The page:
academic credit for working in a
lab, by registering for BIOL C3500, Independent Research. You're expected
to spend about 3 hours in the lab for each credit, and most students
register for 3 credits and work about 10 hours/week. You still have to
find a lab to work in, as described under VOLUNTEER. The only difference
is that you must make it clear to the scientist that you are looking for a
lab to work in for academic credit, and that you will be expected to work
on an independent research project for about 10 hours/week. You can
either take this course pass/fail, or for a letter grade. The latter
requires you to write a research paper at the end of the semester.
While it's nice to be able to get credit for your lab experience, keep in mind that this means that you're making a commitment to work there for the entire semester. If you're not sure that you want to make this commitment, you may want to volunteer in a lab for one semester first, and then ask the head of the lab if you can continue to work there for credit.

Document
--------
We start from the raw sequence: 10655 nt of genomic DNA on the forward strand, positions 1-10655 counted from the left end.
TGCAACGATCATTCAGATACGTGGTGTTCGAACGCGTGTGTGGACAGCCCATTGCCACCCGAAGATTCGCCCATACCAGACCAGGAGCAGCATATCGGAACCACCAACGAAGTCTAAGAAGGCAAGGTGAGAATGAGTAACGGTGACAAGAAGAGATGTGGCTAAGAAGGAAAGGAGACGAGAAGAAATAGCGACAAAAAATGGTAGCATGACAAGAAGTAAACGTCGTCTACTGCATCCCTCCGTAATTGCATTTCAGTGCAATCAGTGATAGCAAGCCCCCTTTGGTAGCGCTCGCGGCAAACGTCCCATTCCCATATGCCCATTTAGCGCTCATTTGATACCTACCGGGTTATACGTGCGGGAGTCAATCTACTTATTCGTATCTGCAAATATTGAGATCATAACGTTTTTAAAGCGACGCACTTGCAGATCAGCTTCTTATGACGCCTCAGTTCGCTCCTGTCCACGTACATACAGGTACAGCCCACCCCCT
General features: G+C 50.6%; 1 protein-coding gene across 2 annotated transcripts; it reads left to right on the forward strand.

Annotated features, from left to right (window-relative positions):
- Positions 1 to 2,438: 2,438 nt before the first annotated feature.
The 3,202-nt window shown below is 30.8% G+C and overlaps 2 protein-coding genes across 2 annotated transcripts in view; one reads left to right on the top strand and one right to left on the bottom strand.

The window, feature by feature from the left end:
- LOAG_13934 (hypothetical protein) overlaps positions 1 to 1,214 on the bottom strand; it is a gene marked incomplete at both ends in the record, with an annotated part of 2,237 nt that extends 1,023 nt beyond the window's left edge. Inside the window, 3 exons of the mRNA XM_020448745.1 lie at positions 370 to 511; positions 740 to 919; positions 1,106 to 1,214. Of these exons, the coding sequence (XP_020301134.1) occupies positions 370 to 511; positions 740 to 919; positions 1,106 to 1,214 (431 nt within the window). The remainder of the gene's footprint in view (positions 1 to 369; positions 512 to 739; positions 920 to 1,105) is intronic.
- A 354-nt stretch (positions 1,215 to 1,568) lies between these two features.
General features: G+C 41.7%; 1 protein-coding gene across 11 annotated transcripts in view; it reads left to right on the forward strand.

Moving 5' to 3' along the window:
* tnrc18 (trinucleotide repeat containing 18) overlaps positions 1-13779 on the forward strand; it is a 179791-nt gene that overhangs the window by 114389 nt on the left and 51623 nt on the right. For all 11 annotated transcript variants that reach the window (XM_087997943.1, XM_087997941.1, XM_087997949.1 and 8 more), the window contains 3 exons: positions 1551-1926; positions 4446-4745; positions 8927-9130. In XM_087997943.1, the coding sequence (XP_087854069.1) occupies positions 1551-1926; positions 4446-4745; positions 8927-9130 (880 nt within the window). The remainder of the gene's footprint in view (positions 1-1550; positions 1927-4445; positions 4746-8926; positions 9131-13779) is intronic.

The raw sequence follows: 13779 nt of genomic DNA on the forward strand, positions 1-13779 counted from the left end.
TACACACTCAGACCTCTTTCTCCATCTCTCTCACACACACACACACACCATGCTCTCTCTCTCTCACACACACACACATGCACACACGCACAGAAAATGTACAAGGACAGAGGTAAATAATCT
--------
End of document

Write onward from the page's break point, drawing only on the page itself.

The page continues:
4. GETTING PAID - Some scientists are able to pay for student hourly help from their research grants. This generally happens after the student has some experience in that particular lab.
5. SUMMER RESEARCH - There are many more opportunities to work in a lab during the summer, when you can devote full-time to research. The Department of Biological Sciences sponsors a SURF program, which provides a $4000 stipend (in 07') for students to spend ten weeks on an independent research project during the summer. Over 150 students applied in 06', and 55 of them were accepted.
Applications for this program will be available in the beginning of the spring semester. To get an idea what the program is like, plan to come to the next SURF Symposium (the date of the next Symposium will be announced each fall) where last year's SURF students will discuss the research that they did.
There are many other institutions that offer similar programs. As we get information on their programs for the summer, we'll post these on the Other summer internships page.
For specific questions about C3500, contact Dr. Ron Prwyes at
or Dr. Mowshowitz at
For general questions about undergraduate lab research, and comments or suggestions for this page, contact Dr. Judith Gibber at email@example.com .
This page written by Dr. Judith Gibber. Updated 07/02/2004 by D. Mowshowitz.